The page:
How many scientists and technologist are working on R&D in developing new tools and technologies related to food industry?
It is very difficult to estimate the number. But the number is poised to increase several fold in the next decade.
Do you feel there is dearth of skilled work force in this space?
Yes. I am of the opinion that there is definitely dearth of skilled work force in this space. There are only limited institutions which are capable of adequately training the human resource and there is a requirement of consolidated efforts from the institutions which are already training the human resource in the area. The training does not mean BTech, MTech and MSc., but training the work force on specific skills which are required by the food industry.
Which are leading research institutes in India focusing on food sciences and technologies? What are the focused areas of research at these centres?
Most important institute involved in the R& D activities is Central Food Technological Research Institute or CSIR-CFTRI Mysore, which has contributed enormously to advancement in food science and technology and also with the mandate of training human resource in latest technological advancements. Other important institution is Defence Food Research Laboratory (DFRL), Mysore, which has developed various practical technologies originally developed for the armed forces, but also has been disseminated to the food industries successfully.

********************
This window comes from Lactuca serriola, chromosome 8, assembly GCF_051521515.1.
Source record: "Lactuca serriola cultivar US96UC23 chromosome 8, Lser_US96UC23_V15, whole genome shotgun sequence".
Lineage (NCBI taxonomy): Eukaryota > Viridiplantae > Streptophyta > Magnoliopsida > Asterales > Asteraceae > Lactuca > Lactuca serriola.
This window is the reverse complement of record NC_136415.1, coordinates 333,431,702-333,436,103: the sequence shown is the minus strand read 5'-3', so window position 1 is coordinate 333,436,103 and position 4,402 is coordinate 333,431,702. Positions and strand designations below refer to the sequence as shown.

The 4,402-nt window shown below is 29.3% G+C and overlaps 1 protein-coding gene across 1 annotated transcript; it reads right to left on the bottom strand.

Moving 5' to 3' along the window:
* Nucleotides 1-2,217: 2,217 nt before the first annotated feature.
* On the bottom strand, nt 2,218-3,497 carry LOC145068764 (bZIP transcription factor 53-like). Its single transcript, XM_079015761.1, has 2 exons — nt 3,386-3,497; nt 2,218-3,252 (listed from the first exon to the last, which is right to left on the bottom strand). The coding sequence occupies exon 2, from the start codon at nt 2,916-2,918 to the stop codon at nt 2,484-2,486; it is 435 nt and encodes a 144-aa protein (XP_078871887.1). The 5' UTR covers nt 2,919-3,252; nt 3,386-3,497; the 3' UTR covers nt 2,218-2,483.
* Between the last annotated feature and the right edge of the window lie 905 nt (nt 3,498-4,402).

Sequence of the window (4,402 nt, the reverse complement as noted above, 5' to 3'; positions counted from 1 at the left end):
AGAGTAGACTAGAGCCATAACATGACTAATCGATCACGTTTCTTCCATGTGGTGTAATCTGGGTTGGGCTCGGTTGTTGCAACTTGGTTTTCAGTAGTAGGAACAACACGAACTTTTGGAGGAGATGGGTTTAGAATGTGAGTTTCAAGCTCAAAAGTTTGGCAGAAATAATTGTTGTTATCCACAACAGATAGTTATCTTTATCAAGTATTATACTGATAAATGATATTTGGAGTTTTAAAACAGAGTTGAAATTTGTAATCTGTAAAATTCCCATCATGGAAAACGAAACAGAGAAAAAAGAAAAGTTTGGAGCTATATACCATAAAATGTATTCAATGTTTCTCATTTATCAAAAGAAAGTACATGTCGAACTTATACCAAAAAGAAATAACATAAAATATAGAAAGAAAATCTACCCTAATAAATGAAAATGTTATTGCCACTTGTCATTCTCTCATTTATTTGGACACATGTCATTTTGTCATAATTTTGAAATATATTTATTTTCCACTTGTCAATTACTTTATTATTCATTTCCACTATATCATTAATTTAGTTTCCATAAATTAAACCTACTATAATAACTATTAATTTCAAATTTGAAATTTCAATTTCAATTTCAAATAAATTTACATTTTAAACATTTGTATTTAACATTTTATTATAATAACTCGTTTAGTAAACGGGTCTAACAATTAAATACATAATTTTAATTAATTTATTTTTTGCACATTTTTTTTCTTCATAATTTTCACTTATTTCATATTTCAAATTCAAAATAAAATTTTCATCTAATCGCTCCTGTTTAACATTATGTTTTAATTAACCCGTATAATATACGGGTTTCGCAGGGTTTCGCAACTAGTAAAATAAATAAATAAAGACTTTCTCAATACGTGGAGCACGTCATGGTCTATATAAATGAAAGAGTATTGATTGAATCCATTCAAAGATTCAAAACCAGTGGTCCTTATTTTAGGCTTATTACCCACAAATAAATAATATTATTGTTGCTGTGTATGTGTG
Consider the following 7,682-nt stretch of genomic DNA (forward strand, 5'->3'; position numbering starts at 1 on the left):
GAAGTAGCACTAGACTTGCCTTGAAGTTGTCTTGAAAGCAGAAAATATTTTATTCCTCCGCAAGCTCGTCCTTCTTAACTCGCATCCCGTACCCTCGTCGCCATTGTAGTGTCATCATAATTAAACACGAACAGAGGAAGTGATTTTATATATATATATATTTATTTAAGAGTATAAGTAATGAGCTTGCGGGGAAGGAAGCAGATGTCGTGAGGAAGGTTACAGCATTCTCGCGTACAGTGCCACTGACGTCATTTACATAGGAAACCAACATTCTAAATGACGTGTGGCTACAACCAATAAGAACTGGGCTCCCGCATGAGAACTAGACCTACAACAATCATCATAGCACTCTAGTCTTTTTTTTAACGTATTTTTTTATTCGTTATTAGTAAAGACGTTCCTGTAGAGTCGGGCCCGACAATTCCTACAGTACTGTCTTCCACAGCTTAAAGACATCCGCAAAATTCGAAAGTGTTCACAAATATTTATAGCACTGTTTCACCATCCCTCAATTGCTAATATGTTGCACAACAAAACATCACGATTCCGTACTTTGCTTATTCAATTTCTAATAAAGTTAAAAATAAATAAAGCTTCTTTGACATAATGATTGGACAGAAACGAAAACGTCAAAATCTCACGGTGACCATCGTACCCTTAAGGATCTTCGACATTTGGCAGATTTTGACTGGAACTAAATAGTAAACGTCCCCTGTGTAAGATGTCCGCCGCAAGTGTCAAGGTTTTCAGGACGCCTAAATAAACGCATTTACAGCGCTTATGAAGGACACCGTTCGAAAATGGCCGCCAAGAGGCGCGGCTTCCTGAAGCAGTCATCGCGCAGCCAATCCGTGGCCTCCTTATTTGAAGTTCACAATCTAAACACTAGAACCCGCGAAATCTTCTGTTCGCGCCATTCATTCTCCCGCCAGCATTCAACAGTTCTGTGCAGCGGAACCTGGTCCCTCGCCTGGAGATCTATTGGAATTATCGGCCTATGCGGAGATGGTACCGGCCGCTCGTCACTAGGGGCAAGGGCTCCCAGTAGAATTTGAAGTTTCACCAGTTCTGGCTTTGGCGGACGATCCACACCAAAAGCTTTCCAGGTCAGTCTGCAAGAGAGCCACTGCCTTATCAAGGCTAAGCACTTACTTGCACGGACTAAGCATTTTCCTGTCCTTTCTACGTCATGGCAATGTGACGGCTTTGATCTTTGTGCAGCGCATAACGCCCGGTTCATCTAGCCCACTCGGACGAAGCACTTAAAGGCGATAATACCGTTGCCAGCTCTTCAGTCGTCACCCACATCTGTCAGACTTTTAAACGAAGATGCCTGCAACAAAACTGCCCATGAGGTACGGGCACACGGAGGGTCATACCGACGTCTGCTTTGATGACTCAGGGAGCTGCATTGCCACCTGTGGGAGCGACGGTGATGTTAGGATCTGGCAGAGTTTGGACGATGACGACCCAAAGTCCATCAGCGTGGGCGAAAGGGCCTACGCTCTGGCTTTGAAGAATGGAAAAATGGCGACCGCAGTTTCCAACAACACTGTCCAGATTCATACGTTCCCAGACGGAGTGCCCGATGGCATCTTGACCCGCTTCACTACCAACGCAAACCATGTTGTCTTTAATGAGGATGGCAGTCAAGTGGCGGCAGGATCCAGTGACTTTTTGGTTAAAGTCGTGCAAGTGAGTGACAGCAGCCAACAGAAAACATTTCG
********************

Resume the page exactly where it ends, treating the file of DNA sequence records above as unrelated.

In addition to these two premiere institutions, there are many other institutions such as Indian Institute of Crop Processing Technology (IICPT – formerly Paddy Processing Research Centre) Thanjavur, National Institute of Food Technology Entrepreneurship and Management (NIFTEM), Kundli, Haryana, under the Ministry of Food Processing Industries, various food science and technology departments in various universities and IIT’S. Many new universities have started offering programmes in food science and technology recognising the demand in the area.
In this connection, one point is worth mentioning. Ministry of Food Processing Industries is helping institutions offering food science and technology courses by offering financial assistance to set up pilot plants through the National Food Processing Mission.